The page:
The Maritime History of the Great Lakes
(Schooner), sunk, 24 May 1834

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HURRICANE AND LOSS OF A SCHOONER. - A rumour of a schooner having foundered on Saturday week last, near Port Hope (and all hands perished) reached us a few days since; but in the absence of any particulars, and no notice being taken of the accident by either of our contemporaries we hoped it would prove without foundation. Later intelligence, however, we are sorry to say, destroys this hope, and the following facts are but too surely confirmed:-
      On the day in question, two men in the employ of J.T. Williams, Esq, of Port Hope, who were at work in a field commanding a view of the lake shore, observed a top-sail schooner, seemingly heavily laden, coming down under easy sail and a light breeze. She lay near in shore and the men watched her for some time, admiring her appearance. Suddenly they saw her forced through the water with extrordinary velocity for a short distance and then give two or three most violent pitches, the last of which fairly capsized her and she almost instantly afterwards went down, keel uppermost.
      The men hastened immediately to the town for assistance, when it appeared Capt. Kingsmill and his servant, who had a short time before been looking at the same vessel through a telescope, had also noticed her sudden disapearance, but thought she had gone off on another tack merely. No vestage of either boat or men, we believe has since been discovered, and consequently, her name remains unknown; but it is thought from her sinking so readily, she was probably loaded with wheat, and being so near in shore, she would perhaps be from Whitby, or some place this side of Toronto. About the time of her accident, and which would probably account for it, a hurricane is said to have passed over that part of Darlington towards the lake, in the direction of the unfortunate vessel, and sweeping away everything before it.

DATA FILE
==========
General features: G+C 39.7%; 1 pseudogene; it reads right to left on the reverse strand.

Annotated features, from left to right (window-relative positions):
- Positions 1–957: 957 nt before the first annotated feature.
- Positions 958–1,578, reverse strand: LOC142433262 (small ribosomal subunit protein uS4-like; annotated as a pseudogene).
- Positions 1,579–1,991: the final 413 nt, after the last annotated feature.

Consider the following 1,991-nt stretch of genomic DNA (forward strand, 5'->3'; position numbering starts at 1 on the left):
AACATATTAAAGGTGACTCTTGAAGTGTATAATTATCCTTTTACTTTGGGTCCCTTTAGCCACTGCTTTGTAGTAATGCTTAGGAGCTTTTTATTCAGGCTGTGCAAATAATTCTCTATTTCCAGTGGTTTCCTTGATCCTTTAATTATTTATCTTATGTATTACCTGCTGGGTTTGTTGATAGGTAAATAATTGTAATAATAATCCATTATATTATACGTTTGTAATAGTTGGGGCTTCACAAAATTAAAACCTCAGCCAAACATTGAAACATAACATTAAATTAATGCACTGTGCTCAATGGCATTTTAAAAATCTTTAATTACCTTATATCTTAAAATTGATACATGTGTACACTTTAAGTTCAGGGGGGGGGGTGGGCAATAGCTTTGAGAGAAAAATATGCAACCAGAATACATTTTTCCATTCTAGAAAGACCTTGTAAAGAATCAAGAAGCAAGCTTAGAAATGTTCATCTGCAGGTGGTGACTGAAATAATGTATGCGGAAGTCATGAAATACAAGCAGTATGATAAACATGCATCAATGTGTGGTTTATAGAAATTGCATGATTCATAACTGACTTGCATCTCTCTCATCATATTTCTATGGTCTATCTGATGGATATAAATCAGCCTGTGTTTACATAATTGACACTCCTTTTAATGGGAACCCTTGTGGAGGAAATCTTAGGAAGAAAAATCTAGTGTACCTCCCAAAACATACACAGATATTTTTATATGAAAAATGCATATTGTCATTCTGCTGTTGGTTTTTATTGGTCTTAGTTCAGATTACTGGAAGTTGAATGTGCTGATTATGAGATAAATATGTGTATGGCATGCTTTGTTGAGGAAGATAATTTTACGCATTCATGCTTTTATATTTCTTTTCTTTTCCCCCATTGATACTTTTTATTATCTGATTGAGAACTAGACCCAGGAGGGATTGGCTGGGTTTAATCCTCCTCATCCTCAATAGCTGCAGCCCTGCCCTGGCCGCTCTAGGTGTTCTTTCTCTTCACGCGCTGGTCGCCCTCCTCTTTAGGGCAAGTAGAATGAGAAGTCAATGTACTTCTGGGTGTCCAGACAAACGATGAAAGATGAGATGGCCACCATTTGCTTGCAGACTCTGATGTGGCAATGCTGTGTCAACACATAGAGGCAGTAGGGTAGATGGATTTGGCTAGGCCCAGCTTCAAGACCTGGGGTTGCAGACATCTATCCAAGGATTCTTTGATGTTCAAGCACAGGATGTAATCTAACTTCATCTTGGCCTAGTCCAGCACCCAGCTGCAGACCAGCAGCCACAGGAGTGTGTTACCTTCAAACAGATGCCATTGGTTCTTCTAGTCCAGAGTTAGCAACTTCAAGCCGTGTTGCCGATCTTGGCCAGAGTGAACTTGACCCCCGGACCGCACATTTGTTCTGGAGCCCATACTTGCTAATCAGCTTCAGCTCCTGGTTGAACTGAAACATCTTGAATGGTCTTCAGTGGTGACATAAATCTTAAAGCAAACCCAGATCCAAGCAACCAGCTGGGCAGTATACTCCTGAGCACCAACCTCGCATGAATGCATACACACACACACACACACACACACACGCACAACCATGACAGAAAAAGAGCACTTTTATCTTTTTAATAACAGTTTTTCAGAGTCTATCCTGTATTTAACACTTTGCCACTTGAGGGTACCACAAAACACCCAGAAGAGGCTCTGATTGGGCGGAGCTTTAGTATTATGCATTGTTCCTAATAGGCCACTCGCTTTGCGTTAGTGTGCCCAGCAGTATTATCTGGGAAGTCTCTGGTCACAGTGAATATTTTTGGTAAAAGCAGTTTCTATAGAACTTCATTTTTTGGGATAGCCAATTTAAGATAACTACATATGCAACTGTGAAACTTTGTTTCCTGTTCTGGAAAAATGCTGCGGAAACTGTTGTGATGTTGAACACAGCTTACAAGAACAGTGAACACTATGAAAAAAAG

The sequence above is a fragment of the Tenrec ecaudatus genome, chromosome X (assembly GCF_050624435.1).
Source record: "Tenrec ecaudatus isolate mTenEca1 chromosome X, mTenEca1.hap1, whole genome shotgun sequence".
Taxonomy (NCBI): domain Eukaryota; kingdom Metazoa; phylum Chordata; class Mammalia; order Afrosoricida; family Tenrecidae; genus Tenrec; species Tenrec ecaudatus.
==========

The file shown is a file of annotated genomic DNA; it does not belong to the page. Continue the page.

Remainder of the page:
Cobourg Star
      Wednesday, June 4, 1834

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Reason: sunk
Lives: all
Remarks: Total loss ?
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Geographic Coverage:
  • Ontario, Canada
    Latitude: 43.95012 Longitude: -78.29953
William R. McNeil
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Maritime History of the Great Lakes
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(Schooner), sunk, 24 May 1834